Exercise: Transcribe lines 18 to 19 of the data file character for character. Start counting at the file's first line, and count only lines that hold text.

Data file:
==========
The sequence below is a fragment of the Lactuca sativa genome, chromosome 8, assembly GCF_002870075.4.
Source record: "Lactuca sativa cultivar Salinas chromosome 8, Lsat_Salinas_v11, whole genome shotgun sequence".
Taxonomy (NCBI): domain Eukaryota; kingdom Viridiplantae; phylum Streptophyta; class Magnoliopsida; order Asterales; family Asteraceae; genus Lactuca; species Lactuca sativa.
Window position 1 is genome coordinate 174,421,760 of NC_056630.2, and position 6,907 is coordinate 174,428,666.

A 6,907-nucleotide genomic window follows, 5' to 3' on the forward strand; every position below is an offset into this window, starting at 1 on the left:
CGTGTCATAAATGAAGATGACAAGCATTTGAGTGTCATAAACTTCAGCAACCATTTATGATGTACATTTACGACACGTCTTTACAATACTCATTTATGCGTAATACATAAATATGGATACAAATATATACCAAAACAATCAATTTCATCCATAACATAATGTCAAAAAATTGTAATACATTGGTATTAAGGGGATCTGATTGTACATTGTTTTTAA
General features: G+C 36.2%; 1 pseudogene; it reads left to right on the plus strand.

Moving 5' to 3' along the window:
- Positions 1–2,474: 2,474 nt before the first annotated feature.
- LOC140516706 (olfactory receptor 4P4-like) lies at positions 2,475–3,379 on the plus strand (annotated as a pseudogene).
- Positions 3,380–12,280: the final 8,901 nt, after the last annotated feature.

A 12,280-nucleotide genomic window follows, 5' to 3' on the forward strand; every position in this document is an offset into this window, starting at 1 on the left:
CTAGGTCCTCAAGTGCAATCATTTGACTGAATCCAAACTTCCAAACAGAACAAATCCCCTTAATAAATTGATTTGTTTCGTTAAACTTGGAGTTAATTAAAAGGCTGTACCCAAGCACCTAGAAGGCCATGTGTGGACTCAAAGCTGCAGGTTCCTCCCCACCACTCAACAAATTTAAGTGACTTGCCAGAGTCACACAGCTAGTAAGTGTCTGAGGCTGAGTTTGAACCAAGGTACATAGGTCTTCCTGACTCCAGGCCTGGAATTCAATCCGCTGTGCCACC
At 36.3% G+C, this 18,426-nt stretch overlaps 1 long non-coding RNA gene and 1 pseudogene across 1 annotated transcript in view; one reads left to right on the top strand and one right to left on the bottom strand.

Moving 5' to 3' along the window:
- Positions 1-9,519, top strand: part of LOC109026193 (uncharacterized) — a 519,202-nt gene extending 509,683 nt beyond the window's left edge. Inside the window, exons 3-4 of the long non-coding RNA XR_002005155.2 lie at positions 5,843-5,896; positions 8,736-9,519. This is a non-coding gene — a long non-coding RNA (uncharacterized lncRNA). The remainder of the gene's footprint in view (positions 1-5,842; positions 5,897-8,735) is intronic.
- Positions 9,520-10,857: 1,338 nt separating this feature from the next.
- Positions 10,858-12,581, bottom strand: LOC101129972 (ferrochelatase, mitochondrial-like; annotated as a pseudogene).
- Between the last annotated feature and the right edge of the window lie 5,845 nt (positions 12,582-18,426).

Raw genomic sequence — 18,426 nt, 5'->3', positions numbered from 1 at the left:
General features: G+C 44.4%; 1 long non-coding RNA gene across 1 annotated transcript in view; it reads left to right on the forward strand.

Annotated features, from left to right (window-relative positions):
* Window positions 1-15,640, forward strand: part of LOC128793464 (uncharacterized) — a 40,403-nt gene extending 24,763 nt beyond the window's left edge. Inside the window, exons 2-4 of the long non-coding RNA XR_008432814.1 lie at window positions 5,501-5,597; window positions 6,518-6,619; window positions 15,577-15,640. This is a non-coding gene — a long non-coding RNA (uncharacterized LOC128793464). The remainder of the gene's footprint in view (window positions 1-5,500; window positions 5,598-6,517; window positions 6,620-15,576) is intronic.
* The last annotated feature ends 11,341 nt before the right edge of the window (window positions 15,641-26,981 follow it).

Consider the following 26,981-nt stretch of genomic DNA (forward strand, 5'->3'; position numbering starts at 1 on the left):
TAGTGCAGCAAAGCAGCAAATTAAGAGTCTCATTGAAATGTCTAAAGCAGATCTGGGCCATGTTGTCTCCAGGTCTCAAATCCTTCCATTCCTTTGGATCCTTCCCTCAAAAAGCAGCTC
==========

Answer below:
- Positions 10,858-12,581, bottom strand: LOC101129972 (ferrochelatase, mitochondrial-like; annotated as a pseudogene).
- Between the last annotated feature and the right edge of the window lie 5,845 nt (positions 12,582-18,426).